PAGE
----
Covid-19 proves costlier for Kathmandu street vendors than for anyone else

It has been eight years since Sarita Sharma has been selling clothes on the streets of the Naya Bus Park area of Kathmandu. Due to the Covid-19 pandemic, her business was hit hard. Even if the number of infected people is decreasing, Sharma is still facing various challenges to revive her business.

Before the pandemic, her business was going smoothly. “I used to earn Rs 500 to Rs 1,000 a day before the Covid-19 pandemic,” she says, “But, I do not earn that much these days. Some days, I do not make a single sale.”

Covid-19 has made a huge impact on small businesses around the world.  When it comes to Nepal, the country’s economy is facing a slowdown. And, street vendors of cities like Kathmandu are among the worst hit.

Multiplying effects

Sharma usually starts her business at around 5 in the afternoon and stays on the street up to around 8. Sharma says she is busy in the morning.

When the government imposed lockdown to control the Covid-19 crisis in March last year, things got harder and she went to Jhapa, where she stayed for the next seven months.

Sharma and her husband both are engaged in this business and both of them sell clothes on the Naya Bus Park streets as it is one of the busiest places in Kathmandu.  They do not have to pay rent there, but they have to keep an eye on the city police. According to her, city police had caught her a few times where she had been fined.  

The cops were the only concerns before Covid-19. Now, her worries have multiplied.

“Many problems have occurred now because of Covid-19. I have two children, and their study has been hampered now,” Sharma says, “I am unable to pay their fees on time.”

I am having problems with my house rent as well. Every month, I have to pay Rs 5,000 for the rent. ”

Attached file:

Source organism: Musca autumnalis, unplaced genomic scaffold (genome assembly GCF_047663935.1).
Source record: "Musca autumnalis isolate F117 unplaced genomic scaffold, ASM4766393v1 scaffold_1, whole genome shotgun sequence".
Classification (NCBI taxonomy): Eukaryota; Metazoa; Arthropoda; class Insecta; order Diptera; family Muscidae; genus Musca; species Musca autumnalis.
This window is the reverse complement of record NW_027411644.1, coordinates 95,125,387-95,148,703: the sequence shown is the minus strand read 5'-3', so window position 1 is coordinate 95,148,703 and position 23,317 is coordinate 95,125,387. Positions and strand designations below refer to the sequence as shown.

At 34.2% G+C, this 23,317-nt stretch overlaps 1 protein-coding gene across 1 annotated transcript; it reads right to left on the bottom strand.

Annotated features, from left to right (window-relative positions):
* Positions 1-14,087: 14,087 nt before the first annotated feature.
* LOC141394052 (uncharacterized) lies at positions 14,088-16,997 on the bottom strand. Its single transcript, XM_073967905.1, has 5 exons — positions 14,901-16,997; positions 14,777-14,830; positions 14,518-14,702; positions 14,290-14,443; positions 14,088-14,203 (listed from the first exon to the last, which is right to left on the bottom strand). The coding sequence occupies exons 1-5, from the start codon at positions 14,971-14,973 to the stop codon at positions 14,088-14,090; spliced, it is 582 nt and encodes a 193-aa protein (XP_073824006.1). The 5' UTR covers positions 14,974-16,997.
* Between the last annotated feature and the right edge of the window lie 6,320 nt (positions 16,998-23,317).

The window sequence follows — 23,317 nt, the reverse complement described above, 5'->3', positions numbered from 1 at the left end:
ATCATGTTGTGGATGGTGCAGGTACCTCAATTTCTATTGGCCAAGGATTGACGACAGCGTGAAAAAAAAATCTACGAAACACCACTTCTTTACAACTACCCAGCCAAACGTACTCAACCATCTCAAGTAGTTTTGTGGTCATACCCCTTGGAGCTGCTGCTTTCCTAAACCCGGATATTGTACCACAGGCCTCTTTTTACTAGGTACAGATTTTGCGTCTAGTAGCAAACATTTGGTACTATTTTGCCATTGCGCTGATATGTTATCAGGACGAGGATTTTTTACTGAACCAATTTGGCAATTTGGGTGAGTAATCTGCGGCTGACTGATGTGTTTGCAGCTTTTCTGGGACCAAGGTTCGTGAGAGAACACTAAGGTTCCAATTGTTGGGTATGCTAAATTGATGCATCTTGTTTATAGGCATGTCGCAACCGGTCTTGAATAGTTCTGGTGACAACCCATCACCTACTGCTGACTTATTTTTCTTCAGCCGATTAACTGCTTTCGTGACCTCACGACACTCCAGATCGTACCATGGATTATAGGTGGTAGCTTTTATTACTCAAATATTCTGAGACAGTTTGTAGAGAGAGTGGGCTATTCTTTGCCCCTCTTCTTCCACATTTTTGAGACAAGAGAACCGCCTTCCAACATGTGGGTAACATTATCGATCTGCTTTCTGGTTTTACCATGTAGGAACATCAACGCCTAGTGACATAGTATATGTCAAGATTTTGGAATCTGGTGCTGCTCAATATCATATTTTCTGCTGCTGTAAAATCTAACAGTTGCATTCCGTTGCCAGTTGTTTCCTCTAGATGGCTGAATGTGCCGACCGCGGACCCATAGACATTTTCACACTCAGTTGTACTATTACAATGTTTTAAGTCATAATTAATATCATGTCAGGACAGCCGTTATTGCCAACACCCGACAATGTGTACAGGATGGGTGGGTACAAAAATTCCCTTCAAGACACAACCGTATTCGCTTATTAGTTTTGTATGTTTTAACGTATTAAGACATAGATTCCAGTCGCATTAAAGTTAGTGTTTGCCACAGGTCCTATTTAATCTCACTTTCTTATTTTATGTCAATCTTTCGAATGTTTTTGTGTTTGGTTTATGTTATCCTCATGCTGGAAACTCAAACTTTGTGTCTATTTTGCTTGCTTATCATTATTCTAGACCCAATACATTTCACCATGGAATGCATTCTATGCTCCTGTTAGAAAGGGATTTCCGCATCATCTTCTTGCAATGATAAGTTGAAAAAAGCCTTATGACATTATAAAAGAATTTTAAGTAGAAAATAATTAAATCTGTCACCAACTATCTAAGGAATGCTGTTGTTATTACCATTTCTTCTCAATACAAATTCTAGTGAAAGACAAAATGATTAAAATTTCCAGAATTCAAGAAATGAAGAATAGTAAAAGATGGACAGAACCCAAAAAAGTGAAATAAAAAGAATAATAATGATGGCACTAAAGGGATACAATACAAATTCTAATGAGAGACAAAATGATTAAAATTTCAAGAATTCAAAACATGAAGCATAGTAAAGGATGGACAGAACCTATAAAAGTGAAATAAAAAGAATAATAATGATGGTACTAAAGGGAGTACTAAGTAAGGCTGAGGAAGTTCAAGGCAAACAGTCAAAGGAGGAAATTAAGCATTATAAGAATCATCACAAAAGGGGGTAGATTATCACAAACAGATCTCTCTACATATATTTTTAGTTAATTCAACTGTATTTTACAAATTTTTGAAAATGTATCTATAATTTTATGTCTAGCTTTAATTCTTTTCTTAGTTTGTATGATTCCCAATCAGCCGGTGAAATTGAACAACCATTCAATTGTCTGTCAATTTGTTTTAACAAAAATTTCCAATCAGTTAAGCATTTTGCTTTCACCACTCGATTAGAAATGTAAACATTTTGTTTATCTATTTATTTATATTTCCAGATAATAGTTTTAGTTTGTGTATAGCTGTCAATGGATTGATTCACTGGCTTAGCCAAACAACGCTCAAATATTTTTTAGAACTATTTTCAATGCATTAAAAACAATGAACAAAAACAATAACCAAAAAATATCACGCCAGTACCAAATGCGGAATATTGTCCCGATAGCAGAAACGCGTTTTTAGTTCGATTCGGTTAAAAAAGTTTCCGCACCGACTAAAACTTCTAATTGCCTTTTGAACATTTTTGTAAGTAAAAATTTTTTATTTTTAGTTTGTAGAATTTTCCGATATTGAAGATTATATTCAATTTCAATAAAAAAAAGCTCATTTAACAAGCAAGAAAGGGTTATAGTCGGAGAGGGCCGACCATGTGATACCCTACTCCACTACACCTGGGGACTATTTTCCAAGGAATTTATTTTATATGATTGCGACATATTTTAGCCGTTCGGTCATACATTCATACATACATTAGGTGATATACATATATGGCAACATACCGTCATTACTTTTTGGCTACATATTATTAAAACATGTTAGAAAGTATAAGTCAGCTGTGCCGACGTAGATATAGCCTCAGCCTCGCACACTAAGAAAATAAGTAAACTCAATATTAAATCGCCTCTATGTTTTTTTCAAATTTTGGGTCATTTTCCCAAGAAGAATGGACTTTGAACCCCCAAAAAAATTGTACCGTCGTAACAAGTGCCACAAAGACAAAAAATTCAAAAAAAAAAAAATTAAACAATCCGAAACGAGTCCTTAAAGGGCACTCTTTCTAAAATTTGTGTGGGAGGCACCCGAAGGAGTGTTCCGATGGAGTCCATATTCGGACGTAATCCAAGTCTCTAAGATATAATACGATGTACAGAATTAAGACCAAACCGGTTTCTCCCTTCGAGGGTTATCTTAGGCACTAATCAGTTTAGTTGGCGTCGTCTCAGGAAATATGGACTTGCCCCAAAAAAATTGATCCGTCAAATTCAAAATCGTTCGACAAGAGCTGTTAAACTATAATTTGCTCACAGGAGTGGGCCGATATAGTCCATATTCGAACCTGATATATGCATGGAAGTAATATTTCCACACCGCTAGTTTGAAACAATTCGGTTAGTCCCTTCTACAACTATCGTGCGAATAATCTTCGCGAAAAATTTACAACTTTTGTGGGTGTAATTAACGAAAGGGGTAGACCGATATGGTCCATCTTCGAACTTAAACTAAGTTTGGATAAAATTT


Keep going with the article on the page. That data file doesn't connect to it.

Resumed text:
While in Jhapa, she did not have to worry about the money as she used to cultivate vegetables and other food in her own fields. When it comes to Kathmandu, she has to pay for everything.

The Covid-19 cost

As per a recent study conducted by the Central Bank of Nepal, Nepali businesses have laid off more than 22.5% of their workforce, which means over one-fourth of those who were employed until last year are unemployed now. Most of the jobs are lost in the hotel industry followed by agriculture, forestry, fishery, wholesale and retail sectors etc. More than 18%  of the workers reported a cutdown on their salaries while the virus has taken 61% of business to close completely in Nepal. On the other hand, as per the study, it is estimated that between 500,000 and 600,000 migrant workers are expected to return to Nepal which will affect the remittance. 

According to a study conducted by the National Planning Commission, it is estimated that more than six million people will be unemployed because of the pandemic whereas another report published by the International Labour Organisation (ILO) predicts that 3.7 million Nepalis are facing employment issues due to the pandemic. The ILO report further states that the current pandemic has led to an immediate disruption of around 1.6 million to 2 million jobs in Nepal, where there is either complete unemployment or reduced working hours and salaries.

Although almost all the sectors of Nepal’s economy have been badly hit by Covid-19, street business owners are more in trouble now. They are struggling to fulfil even their basic needs. Their earnings have declined because of the crisis.

For example, Sisir Gurung, another street vendor selling cosmetics for the past seven years, says he used to earn around Rs 15,000-20,000 in a month before the pandemic. Now, it has been very difficult for him to earn that amount of money. “The money that I earn now is enough to pay the house rent only,” he says, “I am struggling to feed my family.”

There are no savings like he used to have in the past. The bus park area used to be highly crowded before the lockdown, and the street business owners were in profit. Today, there are fewer people and most of them do not have sufficient money to buy the things that are on loss.

“Compared to the past, we are not able to do business openly. We have to maintain social distancing as well, we don’t make enough profit now,” Gurung says, “Only a few customers visit us, who have less money than in the past.”

Meanwhile, some vendors report they had to leave their rented residences for their failure to pay the rent.

Most of the street vendors go to the wholesalers every morning to purchase things on credit; they sell the goods and pay the amount in the evening and run their everyday life by the margin they make between the cost and selling prices. 

But, when there are not enough people to buy the things with not enough money, this balance has been disrupted, they report.

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Karki is a media student at Kathmandu University.

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